# Interference

Interference is a subtle problem for extensible languages. Unlike the modular well-definedness analysis for attribute grammars and the modular determinism analysis for concrete syntax, interference doesn’t have a simple description.

The other problems are more obvious: for the MWDA, we can see how an equation for a new attribute could be missing for someone else’s new production. For the MDA, we might have enough painful experience with LR parser generation errors to understand that our new extensions syntax could conflict with someone else’s extension’s syntax.

But interference is more subtle. We get a successfully composed compiler with multiple language extensions. It runs successfully and produces output. We didn’t get any reported errors.

*But it didn’t do what it was supposed to do.*

## Semantics

To achieve non-interference, we want to reason about the behavior of our code (the host language, and each extension) in isolation. And we need that reasoning to be sound, even when we start to compose the language together with unknown other extensions.

In a sense, don’t just want to be able to compose our code, we want to know we could compose proofs about our code (if we had them). And that sounds hard.

But without that ability, we can’t reason about our extension’s behavior in the presence of other extensions. And if we’re unable to do that kind of reasoning, then two extensions may be able to interfere and misbehave.

Fortunately, there are remarkably simple rules that can prevent interference.

## The Silver approach to non-interference

First, some caveats: this approach is not always followed in Silver code. Other approaches to non-interference may be possible. But this is the worked out approach we have right now.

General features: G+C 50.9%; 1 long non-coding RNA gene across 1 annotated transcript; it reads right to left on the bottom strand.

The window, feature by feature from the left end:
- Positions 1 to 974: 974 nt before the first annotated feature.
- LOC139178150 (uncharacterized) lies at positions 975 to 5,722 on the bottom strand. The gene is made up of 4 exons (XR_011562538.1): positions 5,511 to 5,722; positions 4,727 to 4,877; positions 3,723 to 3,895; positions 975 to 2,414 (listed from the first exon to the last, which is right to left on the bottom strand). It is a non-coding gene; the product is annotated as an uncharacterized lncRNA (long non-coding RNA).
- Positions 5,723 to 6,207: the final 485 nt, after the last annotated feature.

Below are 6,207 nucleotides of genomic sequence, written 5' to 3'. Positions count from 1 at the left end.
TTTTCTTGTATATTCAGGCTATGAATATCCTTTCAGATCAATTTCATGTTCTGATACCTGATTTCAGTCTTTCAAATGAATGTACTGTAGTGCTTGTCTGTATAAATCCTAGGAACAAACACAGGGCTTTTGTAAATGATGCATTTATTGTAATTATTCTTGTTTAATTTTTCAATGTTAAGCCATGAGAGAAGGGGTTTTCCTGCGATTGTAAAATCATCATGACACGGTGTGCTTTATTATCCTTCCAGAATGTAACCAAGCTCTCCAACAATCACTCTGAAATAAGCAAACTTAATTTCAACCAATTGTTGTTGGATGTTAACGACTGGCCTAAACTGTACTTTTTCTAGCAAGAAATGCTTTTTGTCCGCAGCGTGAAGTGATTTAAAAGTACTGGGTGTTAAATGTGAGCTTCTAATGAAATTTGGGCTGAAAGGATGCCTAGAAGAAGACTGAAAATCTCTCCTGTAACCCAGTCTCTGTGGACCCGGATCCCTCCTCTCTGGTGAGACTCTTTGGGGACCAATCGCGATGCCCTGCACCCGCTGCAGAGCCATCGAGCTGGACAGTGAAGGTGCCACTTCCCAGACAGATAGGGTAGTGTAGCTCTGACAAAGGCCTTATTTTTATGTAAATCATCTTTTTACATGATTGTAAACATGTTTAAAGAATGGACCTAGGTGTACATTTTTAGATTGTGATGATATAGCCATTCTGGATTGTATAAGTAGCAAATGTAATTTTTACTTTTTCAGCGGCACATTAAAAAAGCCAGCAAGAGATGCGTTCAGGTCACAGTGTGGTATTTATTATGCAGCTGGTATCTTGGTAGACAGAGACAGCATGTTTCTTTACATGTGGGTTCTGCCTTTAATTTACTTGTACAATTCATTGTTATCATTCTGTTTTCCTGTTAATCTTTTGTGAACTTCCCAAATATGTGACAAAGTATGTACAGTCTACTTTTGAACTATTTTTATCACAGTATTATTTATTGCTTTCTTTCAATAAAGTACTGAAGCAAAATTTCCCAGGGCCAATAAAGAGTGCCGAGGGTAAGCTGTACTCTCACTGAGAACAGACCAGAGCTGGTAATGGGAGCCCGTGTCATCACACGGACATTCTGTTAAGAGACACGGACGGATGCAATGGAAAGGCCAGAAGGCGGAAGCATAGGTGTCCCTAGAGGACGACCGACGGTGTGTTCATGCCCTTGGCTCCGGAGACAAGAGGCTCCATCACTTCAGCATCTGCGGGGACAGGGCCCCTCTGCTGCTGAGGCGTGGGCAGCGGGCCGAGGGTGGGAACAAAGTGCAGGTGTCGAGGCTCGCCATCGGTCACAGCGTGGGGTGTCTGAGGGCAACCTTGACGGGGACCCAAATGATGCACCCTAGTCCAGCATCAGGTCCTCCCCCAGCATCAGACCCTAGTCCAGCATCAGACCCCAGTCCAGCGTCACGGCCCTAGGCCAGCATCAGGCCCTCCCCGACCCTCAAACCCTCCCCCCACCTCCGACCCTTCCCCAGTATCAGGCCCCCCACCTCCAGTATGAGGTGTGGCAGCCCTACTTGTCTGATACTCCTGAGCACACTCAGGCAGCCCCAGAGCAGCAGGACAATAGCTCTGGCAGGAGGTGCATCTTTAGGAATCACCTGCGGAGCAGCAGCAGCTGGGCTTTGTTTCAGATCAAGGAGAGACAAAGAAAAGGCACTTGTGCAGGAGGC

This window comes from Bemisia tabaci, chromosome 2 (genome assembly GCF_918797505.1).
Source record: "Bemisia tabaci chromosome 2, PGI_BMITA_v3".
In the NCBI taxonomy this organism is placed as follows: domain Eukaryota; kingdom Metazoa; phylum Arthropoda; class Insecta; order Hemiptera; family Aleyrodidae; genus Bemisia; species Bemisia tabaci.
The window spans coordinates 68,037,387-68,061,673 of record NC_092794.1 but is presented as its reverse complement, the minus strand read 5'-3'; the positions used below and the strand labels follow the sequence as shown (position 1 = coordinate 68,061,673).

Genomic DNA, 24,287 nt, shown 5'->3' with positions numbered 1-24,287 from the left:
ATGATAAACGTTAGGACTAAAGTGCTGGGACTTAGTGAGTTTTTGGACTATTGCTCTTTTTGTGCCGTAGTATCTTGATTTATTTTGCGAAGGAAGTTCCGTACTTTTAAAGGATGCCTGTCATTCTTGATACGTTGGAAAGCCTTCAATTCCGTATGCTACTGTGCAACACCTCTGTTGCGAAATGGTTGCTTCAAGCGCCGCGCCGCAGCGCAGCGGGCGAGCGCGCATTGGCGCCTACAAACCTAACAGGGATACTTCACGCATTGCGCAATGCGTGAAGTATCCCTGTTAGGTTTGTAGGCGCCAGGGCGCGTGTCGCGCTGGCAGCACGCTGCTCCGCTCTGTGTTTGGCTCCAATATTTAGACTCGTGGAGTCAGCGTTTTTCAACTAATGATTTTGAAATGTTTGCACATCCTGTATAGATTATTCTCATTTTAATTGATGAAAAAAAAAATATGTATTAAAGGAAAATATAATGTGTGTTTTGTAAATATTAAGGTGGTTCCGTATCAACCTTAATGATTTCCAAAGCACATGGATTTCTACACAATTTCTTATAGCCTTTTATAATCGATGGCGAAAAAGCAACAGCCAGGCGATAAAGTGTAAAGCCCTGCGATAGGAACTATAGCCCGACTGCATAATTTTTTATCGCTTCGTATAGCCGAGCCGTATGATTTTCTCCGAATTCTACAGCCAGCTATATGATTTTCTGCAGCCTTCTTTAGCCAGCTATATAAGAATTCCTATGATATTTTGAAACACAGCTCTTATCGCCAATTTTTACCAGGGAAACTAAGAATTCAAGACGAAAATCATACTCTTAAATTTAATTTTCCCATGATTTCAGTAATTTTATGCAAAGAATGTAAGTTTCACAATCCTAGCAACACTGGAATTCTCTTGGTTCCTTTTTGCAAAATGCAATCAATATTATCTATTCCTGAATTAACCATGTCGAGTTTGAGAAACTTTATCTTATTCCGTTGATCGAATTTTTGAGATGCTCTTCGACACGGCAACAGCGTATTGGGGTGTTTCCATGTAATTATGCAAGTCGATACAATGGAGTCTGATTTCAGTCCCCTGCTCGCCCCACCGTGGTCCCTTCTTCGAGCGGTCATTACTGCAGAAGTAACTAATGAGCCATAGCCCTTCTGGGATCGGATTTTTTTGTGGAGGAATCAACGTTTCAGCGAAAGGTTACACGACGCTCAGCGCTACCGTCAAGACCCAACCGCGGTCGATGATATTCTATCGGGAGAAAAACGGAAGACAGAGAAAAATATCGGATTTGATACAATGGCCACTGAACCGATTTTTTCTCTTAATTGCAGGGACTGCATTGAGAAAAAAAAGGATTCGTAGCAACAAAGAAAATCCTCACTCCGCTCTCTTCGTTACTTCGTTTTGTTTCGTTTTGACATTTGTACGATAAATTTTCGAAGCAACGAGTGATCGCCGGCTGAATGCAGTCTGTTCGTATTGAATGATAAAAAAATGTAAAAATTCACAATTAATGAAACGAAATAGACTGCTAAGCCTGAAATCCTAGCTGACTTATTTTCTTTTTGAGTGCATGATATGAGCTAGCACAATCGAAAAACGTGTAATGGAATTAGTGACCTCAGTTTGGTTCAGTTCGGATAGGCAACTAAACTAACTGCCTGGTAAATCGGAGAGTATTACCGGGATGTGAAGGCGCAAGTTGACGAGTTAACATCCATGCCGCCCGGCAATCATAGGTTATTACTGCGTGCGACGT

### Rule 1: suspicious equations

For any tree `t`

and any attribute `s`

, we must ensure that:

```
t.s = t.forward.s
```

We’ll poke small exceptions to this rule in a bit. But to start with, this means you should never (assume you are allowed to) put explicit equations in a forwarding production.

Anyplace we see a forwarding production *with an attribute equation* we should be suspicious:

```
abstract production implies
top::Expr ::= l::Expr r::Expr
{
top.eval = !l.eval || r.eval; -- Give this line of code the stare it deserves
forwards to or(not(l), r);
}
```

### Rule 2: use error productions

Host language designers should introduce “error productions.”

If the previous rule means attributes must be equal, we’re screwed with error messages right? We can never write an error about our extension? Well, no. Not if the host language can have arbitrary errors.

```
abstract production complicated
top::Expr ::= l::MyExtension
{
forwards to
if null(l.errors)
then l.translation
else errorExpr(l.errors); -- Look, any old errors, no problem! :)
}
```

### Rule 3: safely varying attributes

Certain attributes, like `typerep`

or `defs`

, (higher-order attributes, aka tree-valued attributes) can be “equalish” instead of exactly strictly equal.

Here’s one way of thinking about this: we want to consider a forwarding production to be “equal to” the tree it forwards to. So if you override an equation on a forwarding production, but they ultimately come out to the “same thing” once forwarding is rewritten away… then no problem.